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De-google-ifying2012-01-26 01:47:36

With Google changing their privacy policies on March 1st, I finally had a deadline that I could use to combat my procrastination. So today I took a large step in extricating myself from Google dependencies; that of switching away from GMail and wiping down as much of my Google account of data as possible.

I've been using customized emails for all my online accounts (banks, etc.) for a while now, so I didn't have to update anything on that front. Downloading all of my email out of GMail and wiping it clean was also trivial with the mail downloader I wrote a while back. I also set up the GMail account to forward (and then delete from Google's servers) any stray email that comes in.

The main problem, which took me nearly a couple of hours, was extracting the list of people I needed to notify of my email address change. To do this I grepped all of my downloaded GMail messages for the "From" header, and then used a combination of sed, sort, uniq until I got a frequency-sorted list of all the email addresses that had sent me email. After a few more greps to get rid of obvious stuff (tech support, mailing lists, etc.) I was down to ~1400 addresses. I then had to sift through the results manually and extracted the 100 or so people from whom I could expect to receive email in the future, and to whom I sent out a change of email notification. I'll need to make sure I keep enough metadata in my new email/contact list to make this process less painful if I ever have to do it again.

Other than GMail, I didn't have very much in my Google account. The Google dashboard made it pretty easy to find it all - I exported a copy of whatever was in Google Docs and then unsubscribed myself from those documents, unsubscribed from the Google Groups I was a member of, and deleted the one calendar event and analytics account I had from long ago, and erased the mostly empty orkut and Youtube profiles.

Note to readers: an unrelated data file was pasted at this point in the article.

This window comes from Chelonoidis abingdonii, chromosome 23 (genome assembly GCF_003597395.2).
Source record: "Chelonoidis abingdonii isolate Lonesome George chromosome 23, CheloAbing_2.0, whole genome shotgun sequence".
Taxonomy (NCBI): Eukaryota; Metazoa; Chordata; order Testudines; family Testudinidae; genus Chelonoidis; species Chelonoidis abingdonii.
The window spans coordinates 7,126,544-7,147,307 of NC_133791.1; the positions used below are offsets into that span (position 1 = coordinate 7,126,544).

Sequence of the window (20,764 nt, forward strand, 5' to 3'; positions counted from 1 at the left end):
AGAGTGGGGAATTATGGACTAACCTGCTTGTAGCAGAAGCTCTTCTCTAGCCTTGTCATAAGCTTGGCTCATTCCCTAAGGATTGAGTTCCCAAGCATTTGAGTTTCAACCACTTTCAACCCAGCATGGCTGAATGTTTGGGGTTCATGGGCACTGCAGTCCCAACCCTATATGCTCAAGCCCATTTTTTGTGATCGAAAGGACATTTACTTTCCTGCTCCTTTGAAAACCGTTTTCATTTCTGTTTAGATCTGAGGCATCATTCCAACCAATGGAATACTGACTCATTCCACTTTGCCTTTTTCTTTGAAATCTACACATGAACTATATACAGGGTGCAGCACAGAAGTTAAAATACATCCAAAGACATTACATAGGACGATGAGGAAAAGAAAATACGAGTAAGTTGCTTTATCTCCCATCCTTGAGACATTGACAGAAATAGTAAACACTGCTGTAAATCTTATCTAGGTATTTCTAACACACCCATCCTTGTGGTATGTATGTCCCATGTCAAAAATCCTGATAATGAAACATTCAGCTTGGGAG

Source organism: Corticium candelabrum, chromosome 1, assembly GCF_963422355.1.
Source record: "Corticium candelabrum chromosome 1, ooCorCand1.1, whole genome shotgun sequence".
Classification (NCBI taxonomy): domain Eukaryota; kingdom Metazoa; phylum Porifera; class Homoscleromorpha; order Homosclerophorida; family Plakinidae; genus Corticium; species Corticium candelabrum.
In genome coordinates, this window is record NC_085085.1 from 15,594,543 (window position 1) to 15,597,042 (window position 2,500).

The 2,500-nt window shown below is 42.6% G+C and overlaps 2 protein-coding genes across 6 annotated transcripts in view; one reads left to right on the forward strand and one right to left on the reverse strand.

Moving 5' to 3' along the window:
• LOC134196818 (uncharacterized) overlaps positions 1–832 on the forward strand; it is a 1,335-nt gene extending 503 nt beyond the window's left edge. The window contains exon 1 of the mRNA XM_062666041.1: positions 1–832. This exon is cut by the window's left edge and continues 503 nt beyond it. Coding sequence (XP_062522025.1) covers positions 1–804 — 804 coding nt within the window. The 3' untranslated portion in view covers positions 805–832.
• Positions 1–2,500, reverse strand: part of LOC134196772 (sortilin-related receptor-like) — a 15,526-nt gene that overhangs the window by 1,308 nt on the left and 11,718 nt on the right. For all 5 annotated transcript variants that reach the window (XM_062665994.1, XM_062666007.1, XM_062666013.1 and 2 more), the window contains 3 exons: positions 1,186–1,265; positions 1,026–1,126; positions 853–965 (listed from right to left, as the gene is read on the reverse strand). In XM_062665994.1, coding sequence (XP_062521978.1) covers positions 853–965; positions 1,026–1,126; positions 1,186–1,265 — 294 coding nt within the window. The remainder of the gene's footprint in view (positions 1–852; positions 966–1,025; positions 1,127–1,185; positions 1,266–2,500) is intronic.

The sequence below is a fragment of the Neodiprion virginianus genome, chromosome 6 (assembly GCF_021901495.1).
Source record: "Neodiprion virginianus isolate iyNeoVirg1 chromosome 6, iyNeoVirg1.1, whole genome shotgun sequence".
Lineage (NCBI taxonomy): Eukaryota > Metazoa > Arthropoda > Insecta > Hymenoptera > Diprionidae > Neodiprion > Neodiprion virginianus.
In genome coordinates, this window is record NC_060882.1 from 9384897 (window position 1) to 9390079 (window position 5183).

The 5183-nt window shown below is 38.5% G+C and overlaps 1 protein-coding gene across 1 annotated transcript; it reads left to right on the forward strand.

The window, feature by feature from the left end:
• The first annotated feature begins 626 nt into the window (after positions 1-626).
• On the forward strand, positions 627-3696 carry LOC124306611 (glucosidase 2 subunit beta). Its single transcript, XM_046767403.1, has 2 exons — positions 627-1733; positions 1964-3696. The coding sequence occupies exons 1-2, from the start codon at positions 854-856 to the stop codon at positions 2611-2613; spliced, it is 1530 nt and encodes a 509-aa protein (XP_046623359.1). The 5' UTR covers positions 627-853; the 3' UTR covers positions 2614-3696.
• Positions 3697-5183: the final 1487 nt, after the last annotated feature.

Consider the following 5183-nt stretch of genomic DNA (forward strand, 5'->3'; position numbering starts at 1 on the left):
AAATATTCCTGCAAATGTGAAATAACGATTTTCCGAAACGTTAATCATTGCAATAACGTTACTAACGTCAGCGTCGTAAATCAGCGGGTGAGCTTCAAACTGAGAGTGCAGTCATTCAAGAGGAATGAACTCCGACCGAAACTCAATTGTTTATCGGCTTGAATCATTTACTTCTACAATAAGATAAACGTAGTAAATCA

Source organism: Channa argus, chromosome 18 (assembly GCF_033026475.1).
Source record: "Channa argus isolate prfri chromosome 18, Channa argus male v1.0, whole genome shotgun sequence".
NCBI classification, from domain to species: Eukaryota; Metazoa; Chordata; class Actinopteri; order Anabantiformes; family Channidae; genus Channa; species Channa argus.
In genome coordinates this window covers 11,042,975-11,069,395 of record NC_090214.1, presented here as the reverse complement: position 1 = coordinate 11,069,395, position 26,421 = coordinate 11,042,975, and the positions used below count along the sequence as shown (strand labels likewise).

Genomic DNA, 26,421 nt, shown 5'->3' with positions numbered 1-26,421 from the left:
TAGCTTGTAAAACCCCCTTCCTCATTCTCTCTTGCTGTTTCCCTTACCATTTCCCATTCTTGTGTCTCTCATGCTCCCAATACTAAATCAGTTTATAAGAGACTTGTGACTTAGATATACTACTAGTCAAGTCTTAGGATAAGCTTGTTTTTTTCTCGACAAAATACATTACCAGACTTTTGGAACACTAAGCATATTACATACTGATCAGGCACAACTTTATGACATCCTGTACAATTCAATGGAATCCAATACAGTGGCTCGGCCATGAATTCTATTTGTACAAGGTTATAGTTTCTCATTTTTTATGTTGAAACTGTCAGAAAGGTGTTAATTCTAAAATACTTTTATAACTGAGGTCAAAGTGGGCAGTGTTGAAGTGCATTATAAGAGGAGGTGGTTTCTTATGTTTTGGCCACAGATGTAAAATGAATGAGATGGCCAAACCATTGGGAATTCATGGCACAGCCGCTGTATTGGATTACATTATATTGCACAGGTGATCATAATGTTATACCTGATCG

The one problem I now face is that I do actually want to remain subscribed to one of the groups I was in, and it seems to be hard (if not impossible) to do that without a Google account. If it comes to that I can use a secondary Google account for this purpose; I'm still satisfied by how much I was able to reduce the surface area exposed to Google.


Blog comment spam2012-01-22 23:18:55

Since spambots/humans-for-hire seem to be getting through my captcha and posting spam comments on this blog more frequently, I've added another layer of security to deal with it. If a comment is posted by a user that is not logged in, then the comment will not appear in any RSS/Atom feeds until it has been approved by me. If it's spam, I'll just delete it so it will never show up in the feeds. It will still show up on the site as part of the comments under a blog post, though.

This should prevent the most common annoyance - spam comments showing up to users following this site via RSS - while not affecting anything else. In particular, if there's a lot of comments coming in on a particular post, some of which are spam and some not, and I happen to be away from a computer and cannot approve the comments, people who are posting in the comment thread will still be able to see the full comment thread and reply to the unapproved comments.


SOPA2011-11-22 08:40:16

XKCD had an interesting comic up yesterday - it wasn't a comic at all, but a visualization of the distribution of wealth. There's lots of interesting things to be gleaned from the visualization, but I want to focus specifically on megaprojects. The one megaproject I was expecting to see listed there but didn't was the Internet itself. I'm guessing that the cost of building the Internet is probably greater than most, if not all, of the other projects listed there.

The reason I bring this up is, of course, SOPA. For those of you who have been living under a rock, the Stop Online Piracy Act being pushed by the recording industries effectively destroys the Internet as we know it. It's pretty ridiculous when you think about the amount of time, money, and engineering effort that has gone into building the Internet, and how quickly it could be thrown out the window by a bunch of lobbyists.